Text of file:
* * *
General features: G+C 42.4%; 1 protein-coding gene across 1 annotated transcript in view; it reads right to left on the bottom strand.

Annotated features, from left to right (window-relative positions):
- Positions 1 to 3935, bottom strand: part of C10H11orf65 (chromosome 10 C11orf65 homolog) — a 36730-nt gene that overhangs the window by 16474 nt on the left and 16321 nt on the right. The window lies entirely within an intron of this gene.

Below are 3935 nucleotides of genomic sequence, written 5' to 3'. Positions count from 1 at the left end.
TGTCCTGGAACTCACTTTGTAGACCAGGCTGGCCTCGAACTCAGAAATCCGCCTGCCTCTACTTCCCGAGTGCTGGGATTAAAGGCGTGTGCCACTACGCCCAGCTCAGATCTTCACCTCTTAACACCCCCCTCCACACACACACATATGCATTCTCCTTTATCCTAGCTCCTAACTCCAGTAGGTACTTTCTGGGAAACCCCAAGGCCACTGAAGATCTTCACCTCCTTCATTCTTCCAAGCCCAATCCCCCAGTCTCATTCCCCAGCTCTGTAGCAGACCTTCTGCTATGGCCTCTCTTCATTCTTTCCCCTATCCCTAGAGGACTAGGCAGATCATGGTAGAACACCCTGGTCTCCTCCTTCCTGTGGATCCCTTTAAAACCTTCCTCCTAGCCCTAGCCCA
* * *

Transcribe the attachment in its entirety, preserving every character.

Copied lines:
General features: G+C 42.4%; 1 protein-coding gene across 1 annotated transcript in view; it reads right to left on the bottom strand.

Annotated features, from left to right (window-relative positions):
- Positions 1 to 3935, bottom strand: part of C10H11orf65 (chromosome 10 C11orf65 homolog) — a 36730-nt gene that overhangs the window by 16474 nt on the left and 16321 nt on the right. The window lies entirely within an intron of this gene.

Below are 3935 nucleotides of genomic sequence, written 5' to 3'. Positions count from 1 at the left end.
TGTCCTGGAACTCACTTTGTAGACCAGGCTGGCCTCGAACTCAGAAATCCGCCTGCCTCTACTTCCCGAGTGCTGGGATTAAAGGCGTGTGCCACTACGCCCAGCTCAGATCTTCACCTCTTAACACCCCCCTCCACACACACACATATGCATTCTCCTTTATCCTAGCTCCTAACTCCAGTAGGTACTTTCTGGGAAACCCCAAGGCCACTGAAGATCTTCACCTCCTTCATTCTTCCAAGCCCAATCCCCCAGTCTCATTCCCCAGCTCTGTAGCAGACCTTCTGCTATGGCCTCTCTTCATTCTTTCCCCTATCCCTAGAGGACTAGGCAGATCATGGTAGAACACCCTGGTCTCCTCCTTCCTGTGGATCCCTTTAAAACCTTCCTCCTAGCCCTAGCCCA